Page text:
Biophysics is an integral part of biology, even though it is not a standard part of the K-12 curriculum. That is why the Biophysical Society provides additional information and lesson plans. Teaching biophysics allows for a large number of demonstration experiments and laboratory work for students to complete in lessons.
We would like to present a simple approach to support teaching challenging curriculum dealing with neural tissue in hands-on experiments. Unlike electrocardiography (ECG) and electromyography (EMG) measurements, where voltages measured on the human body are in the order of millivolts, electroencephalography (EEG) is measured on the head and voltages are in the order of microvolts. This makes ECG and EMG measurements a much bigger challenge. Although the construction of an EEG amplifier is not impossible, it is challenging in a typical school environment. Therefore, experiments with a commercially available, but relatively cheap, EEG headset are described below.
The Neurosky MindWave Mobile headset was chosen because of the low price and Bluetooth capability. There are many instructions for interfacing with the headset, for example using Arduino. For our purposes, we used a personal computer. The headset can be paired with a computer over Bluetooth and a program called ThinkGear Connector allows other software to receive data from the headset. Of course, the measured data are not comparable to commercial medical EEG devices because only one differential electrode is used instead of the many used in medical devices. However, even this one measured curve is sufficient for demonstration in the classroom and for simple tasks that students can perform by themselves.
This particular headset have to be paired with the computer via BlueTooth (technically speaking, headset acts as a virtual serial port while data from the serial port can be handled very easily in software). We learned that if there is a problem, fresh pair of batteries efficiently solves the problem.
For the lecture demonstrations and motivation purposes, MindWave Mobile Starter Kit bundled with the headset is absolutely sufficient. MindWave Mobile Core application shows not only the raw data stream in form of graph (right upper part of the picture) as well as Fast Fourier transformation (FFT) spectrum (color bars), which can be used to estimate the spectrum components of the EEG data.
Students can see how their brain activity affects the displayed values of attention and the shape of the measured EEG curve, for example, while they try to solve a mathematical problem. The program window can be presented to the classroom via a data projector and EEG curve changes representing changes in voltage, measured on the volunteer's head, can be easily seen.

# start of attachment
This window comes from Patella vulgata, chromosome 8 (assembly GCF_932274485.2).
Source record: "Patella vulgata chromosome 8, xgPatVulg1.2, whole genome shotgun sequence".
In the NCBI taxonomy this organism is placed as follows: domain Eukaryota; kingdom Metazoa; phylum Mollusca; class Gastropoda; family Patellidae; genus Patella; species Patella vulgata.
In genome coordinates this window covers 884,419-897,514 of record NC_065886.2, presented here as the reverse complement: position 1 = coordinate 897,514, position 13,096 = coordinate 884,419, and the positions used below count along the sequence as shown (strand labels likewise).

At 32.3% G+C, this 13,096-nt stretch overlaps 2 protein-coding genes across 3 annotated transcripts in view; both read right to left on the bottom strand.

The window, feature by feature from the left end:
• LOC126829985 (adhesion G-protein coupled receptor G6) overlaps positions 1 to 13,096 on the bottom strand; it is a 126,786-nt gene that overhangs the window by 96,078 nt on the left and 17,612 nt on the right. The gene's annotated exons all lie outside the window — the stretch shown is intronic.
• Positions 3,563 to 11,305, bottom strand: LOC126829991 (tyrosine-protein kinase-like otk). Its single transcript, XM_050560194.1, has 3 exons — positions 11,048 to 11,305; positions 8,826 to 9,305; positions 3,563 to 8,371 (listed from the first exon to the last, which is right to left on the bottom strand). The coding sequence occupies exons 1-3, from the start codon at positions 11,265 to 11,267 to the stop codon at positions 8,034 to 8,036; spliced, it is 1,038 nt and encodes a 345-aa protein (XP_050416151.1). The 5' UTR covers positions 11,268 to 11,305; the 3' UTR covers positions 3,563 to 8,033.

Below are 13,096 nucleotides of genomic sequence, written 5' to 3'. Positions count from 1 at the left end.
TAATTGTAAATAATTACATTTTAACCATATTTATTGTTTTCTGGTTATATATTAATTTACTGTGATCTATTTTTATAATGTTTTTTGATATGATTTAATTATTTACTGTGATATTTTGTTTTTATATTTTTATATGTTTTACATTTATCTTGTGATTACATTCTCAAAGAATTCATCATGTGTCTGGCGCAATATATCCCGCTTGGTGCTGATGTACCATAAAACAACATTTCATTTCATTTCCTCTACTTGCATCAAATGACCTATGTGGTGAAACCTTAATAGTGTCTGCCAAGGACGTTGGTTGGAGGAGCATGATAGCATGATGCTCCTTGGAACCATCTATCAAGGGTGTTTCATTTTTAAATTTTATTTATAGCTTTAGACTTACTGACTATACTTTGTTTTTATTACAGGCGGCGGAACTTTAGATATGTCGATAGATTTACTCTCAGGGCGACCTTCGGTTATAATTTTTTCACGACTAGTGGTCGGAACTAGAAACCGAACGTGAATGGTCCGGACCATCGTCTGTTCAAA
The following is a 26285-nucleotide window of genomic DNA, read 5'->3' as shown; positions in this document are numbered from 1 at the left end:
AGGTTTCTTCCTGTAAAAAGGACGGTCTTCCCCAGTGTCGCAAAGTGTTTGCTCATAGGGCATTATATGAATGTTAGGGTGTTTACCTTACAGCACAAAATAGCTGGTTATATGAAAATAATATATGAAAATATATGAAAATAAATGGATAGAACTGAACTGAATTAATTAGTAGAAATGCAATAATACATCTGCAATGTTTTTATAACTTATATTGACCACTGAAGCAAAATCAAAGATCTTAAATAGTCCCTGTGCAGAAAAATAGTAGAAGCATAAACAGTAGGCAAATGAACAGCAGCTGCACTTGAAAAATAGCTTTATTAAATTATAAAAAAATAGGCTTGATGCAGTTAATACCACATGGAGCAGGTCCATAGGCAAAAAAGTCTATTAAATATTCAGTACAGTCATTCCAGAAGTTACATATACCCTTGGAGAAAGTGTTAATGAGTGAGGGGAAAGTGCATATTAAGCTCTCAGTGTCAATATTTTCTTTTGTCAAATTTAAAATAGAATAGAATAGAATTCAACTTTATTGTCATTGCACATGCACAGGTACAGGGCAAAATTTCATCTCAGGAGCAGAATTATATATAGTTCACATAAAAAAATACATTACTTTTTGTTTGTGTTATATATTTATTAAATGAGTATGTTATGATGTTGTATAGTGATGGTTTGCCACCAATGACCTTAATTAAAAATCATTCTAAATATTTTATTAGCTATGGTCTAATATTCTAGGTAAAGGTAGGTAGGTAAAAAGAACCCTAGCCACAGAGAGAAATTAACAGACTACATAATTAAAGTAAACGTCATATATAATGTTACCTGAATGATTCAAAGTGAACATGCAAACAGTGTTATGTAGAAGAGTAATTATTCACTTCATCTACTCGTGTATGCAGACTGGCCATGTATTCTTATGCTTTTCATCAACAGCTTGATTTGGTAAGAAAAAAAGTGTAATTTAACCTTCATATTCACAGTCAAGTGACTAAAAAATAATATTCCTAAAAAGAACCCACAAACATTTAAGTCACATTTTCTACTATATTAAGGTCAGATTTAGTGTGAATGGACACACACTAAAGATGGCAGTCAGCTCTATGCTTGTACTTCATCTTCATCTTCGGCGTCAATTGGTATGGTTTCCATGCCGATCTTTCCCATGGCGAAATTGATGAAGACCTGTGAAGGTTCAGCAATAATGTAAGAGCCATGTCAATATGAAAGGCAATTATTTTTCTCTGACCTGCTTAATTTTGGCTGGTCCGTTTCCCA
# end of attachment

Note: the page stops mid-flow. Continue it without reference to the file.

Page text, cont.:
Because there are more frequency components than one, left part of the appliaction window shows most prevalent EEG rythms. Bottom-right part shows calculated values of "Attenttion" and "Meditation". These values are calculated according to the FTT spectrum of the EEG data and are calculated on the headset microchip, the MindWave Mobile Core application gets them from the headset to display it on the screen.
For the junior college level, EEG data analysis can be done. For this exercise, raw data have to be obtained from the headset. There are several methods, for example, if the matlab software is available, matlab script can be used.
To further ease the data collection, we used small appliacation called ThinkGear Connector. This app runs as a background process on the computer and can direct headset data from the serial port to an open network socket. This network socket can be for example written in the Processing programming language, which is a PC counterpart of the Arduino programming language called Wiring. Processing is very easy programming language taught in a beginning high school or university computer science classes.
We have modified the Processing sketch by Yang, by adding the capability of saving the raw data to the text file. The final sketch (mindwave.pde) can be downloaded here. Data can be then visualised and analyzed in any spreadsheet editor (for example Microsfot Excel).
These data correspond to the measured electrical voltage on the head of the pupil, i.e., they are a record of the electrical activity of the brain. Even if the Fast Fourier transformation is not known to students, straightforward estimation of prevalent EEG rhythms can be made. The most significant minima (circled in the left subfigure) are approximately 100 to 200 milliseconds apart, which means that the most significant frequencies will roughly be in the 5 to 10 Hz range. This simple exercise can be done with a ruler and printed sheet of data and verified by computer calculations made by the teacher (right panel).
Here you can download lab handouts and customize it for your needs. In the left panel, there is information about nerve tissue that students can fill out during a lecture. In the right panel, there is information about EEGs. Several EEG curves that students can analyze independently (normal EEG, deep sleep, and EEG during an epileptic seizure) can be downloaded here.
We believe that laboratory exercises like this are not beneficial only for future medical doctors, but for all students that study biology. Biophysical measurements, or laboratory exercises involving medical devices, with first-hand experience, are especially popular because the students can be direct participants. If these laboratory exercises strengthen students’ operational data processing skills, they are doubly useful. Although it may seem that these exercises are only usable at the college level, they can act as substantial motivational factors at the secondary school level. The cost of the EEG headset is within the means of most public schools.
Source code: File mindwave.pde
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